next or next!
27:32
Check Out the Other Lessons
28:00
Ruby Data Types Part 1
28:12
Regular Expressions
28:18
Regular Expressions

33m 27s

Intro
0:00
Regular Expressions
0:10
How to create a regular expression
0:48
What goes inside
1:36
Metacharacters
3:10
Bracket expressions
3:14
Quantifiers
3:18
Anchors
3:20
Metacharacters
3:30
word and non-word characters
4:04
digit and non-digit characters
4:44
hexdigit and non-hexdigit characters
4:56
whitespace and non-whitespace characters
5:08
Examples
5:24
POSIX Bracket Expressions
7:48
Non-POSIX Bracket Expressions
9:48
Bracket Expression Examples
10:58
Quantifiers
12:34
Examples
13:30
Character Properties
17:24
Similar to POSIX bracket classes
18:22
More Character Properties
18:48
Examples
19:32
Anchors
20:08
Examples
21:14
Regular Expression Matching: Regexp Object
22:40
match
22:51
Regular Expression Matching: String Object
24:14
match
24:26
Regular Expression Modifier Characters
25:14
pat
25:38
Example
26:42
Regular Expression Modifier Objects
27:14
Example
28:38
Regexp Rdoc
30:40
Arrays

14m 35s

Intro
0:00
Arrays
0:12
Creating an Array with a Block
0:50
Alternative Ways to Create an Array
3:52
Checking the Class
5:14
Iterate through the array
5:26
Call the class method
5:28
Array Shortcuts
6:38
at(index)
6:44
delete_at(index)
7:28
first(n)
8:28
last(n)
9:28
Removing Duplicates
9:58
uniq or uniq!
10:04
Sorting the Array
10:48
sort or sort!
10:54
Getting the Index
11:35
index
11:56
rindex
12:38
Multidimensional Arrays
12:56
flatten
13:33
Check Out the Earlier Lesson
14:16
Ruby Data Types Part 2
14:26
Hashes

27m 48s

Intro
0:00
Hashes
0:12
Creating Hashes
1:18
Setting a Default Value
2:24
Accessing Hashes
4:16
Accessible by keys or by values
4:28
Keys must be unique
4:36
Creating Hashes
5:16
Comma-separated list
5:42
Hash rocket
8:28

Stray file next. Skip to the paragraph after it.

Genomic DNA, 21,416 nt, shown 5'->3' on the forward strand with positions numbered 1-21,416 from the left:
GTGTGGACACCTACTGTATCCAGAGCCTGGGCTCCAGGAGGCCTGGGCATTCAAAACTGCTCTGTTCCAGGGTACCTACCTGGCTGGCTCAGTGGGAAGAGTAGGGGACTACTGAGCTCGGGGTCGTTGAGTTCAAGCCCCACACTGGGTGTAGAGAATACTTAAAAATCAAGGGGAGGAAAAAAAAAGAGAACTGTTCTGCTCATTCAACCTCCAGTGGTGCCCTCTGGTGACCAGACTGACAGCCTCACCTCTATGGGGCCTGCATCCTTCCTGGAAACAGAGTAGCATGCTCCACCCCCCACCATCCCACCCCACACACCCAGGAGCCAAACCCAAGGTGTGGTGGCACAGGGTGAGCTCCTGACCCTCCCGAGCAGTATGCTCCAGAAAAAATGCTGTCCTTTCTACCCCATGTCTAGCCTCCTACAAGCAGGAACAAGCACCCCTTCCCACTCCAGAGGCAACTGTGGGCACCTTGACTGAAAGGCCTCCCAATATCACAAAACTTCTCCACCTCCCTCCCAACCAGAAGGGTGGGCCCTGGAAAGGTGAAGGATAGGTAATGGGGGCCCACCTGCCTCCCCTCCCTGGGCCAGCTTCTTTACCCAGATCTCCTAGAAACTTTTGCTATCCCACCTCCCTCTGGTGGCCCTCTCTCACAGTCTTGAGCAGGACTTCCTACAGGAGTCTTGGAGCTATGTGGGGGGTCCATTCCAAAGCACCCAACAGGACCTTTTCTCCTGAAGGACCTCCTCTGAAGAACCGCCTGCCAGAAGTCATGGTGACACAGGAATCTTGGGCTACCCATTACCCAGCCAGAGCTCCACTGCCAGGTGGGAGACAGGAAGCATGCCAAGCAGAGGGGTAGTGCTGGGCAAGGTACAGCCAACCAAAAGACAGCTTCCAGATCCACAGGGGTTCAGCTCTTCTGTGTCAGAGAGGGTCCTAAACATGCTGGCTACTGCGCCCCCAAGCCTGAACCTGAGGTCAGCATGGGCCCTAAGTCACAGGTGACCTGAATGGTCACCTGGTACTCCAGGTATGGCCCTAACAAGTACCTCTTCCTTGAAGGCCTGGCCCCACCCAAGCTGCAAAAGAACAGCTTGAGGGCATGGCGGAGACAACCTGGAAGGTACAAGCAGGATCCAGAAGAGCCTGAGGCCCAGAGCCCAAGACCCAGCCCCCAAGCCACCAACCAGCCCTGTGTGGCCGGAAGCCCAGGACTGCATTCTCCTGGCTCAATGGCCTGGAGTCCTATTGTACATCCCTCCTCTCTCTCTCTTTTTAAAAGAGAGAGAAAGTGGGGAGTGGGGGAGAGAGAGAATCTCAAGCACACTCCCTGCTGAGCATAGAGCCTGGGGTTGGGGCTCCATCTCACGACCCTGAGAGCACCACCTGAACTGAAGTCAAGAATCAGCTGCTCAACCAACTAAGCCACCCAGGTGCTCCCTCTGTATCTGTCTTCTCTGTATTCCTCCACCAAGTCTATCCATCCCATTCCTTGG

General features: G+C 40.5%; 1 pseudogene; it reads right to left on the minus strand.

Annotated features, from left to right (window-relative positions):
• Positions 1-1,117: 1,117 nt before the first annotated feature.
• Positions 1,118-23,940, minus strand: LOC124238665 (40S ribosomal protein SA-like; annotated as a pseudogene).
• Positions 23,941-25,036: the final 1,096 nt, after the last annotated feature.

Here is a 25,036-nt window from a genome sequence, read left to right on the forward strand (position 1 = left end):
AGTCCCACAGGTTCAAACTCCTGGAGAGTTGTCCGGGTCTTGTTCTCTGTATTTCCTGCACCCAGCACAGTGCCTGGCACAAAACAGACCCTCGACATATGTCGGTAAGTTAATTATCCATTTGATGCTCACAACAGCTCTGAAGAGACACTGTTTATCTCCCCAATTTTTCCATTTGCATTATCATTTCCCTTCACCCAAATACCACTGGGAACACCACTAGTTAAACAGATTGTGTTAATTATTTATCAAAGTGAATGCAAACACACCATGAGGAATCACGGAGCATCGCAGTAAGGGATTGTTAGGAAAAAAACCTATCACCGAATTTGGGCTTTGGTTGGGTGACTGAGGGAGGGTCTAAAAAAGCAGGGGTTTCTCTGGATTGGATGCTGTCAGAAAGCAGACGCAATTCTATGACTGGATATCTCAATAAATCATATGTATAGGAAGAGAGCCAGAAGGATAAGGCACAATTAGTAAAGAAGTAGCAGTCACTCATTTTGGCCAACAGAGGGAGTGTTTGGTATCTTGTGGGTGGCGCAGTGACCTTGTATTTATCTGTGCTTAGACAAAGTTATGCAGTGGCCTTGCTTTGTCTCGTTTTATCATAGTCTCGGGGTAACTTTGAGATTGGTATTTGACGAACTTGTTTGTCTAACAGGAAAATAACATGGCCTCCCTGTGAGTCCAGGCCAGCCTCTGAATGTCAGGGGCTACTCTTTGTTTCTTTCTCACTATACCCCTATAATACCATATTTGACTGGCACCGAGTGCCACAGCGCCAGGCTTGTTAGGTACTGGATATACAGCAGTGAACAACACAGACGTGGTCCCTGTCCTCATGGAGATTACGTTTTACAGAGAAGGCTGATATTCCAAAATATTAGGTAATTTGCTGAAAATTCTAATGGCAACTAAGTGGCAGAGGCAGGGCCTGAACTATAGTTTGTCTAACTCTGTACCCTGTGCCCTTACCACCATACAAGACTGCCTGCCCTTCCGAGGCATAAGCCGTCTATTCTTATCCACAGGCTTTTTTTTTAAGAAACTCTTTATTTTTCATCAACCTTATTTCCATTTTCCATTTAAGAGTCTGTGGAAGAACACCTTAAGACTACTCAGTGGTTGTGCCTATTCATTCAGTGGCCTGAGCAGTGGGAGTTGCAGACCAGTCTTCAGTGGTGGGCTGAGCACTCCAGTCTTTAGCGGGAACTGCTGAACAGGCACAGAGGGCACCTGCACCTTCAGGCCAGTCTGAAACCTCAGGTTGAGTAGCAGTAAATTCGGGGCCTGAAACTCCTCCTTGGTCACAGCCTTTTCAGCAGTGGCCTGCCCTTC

Examples
10:16
Iterating Keys and Values
11:43
each_key
12:04
each_value
14:04
Merging Hashes
16:10
merge(other_hash)
16:20
Sorting Hashes
18:46
Replacing Hashes
20:57
replace(other_hash)
21:18
Converting Hashes to Other Classes
22:04
to_a
22:22
to_s
23:22
Example
24:34
Check Out the Earlier Lesson
27:22
Ruby Data Types Part 2
27:32
Math Operations, Part 1

28m 47s

Intro
0:00
Math Objects
0:12
Numeric
0:26
Integer
0:38
Float
1:02
Fixnum
1:14
Bignum
1:56
Rational
2:04
Math
2:24
Math Operations
2:36
Example
3:14
div(numeric)
4:54
divmod(numeric)
6:30
modulo(numeric)
7:23
quo(numeric)
8:18
remainder(numeric)
9:35
Operation Precedence 1 of 3
10:35
Operation Precedence 2 of 3
13:18
Operation Precedence 3 of 3
14:28
Abbreviated Math Operations
14:54
Move the operator in front of the equal sign
15:52
Numbers
16:36
Numeric Class
17:06
Numeric Methods
18:41
ceil
18:52
floor
19:32
round
19:50
Example with Numbers
20:20
Numeric Methods (Cont.)
22:20
truncate
22:28
num.step(limit, step)
23:02
Numeric Rdoc
25:26
Math Operations, Part 2

28m 51s

Intro
0:00
Math Operations
0:12
Math Module
0:24
Rational Numbers
0:44
Complex Numbers
0:52
Prime Numbers
0:58
Matrices
1:06
Math Module
1:12
PI and E
1:32
Math Module Methods
2:47
atan2(x,y)
2:56
cos(x)
3:14
exp(x)
3:44
Examples
4:38
log(x)
5:44
log(num, base)
6:34
log10(x)
7:04
sin(x)
7:34
sqrt(x)
7:52
tan(x)
8:06
Math Functions: Part 1 of 3
8:12
Math Functions: Part 2 of 3
9:32
Math Functions: Part 3 of 3
10:19
Math Module Rdoc
11:25
Rational Numbers
13:23
How to use
14:06
Example
15:02
Mathematical Ruby Scripts (Mathn)
16:25
Example
17:28
Complex Numbers
18:26
polar
18:56
rect
19:10
Complex Number Examples
19:18
Prime Numbers
20:14
each(ubound=nil)
20:44
prime?
21:22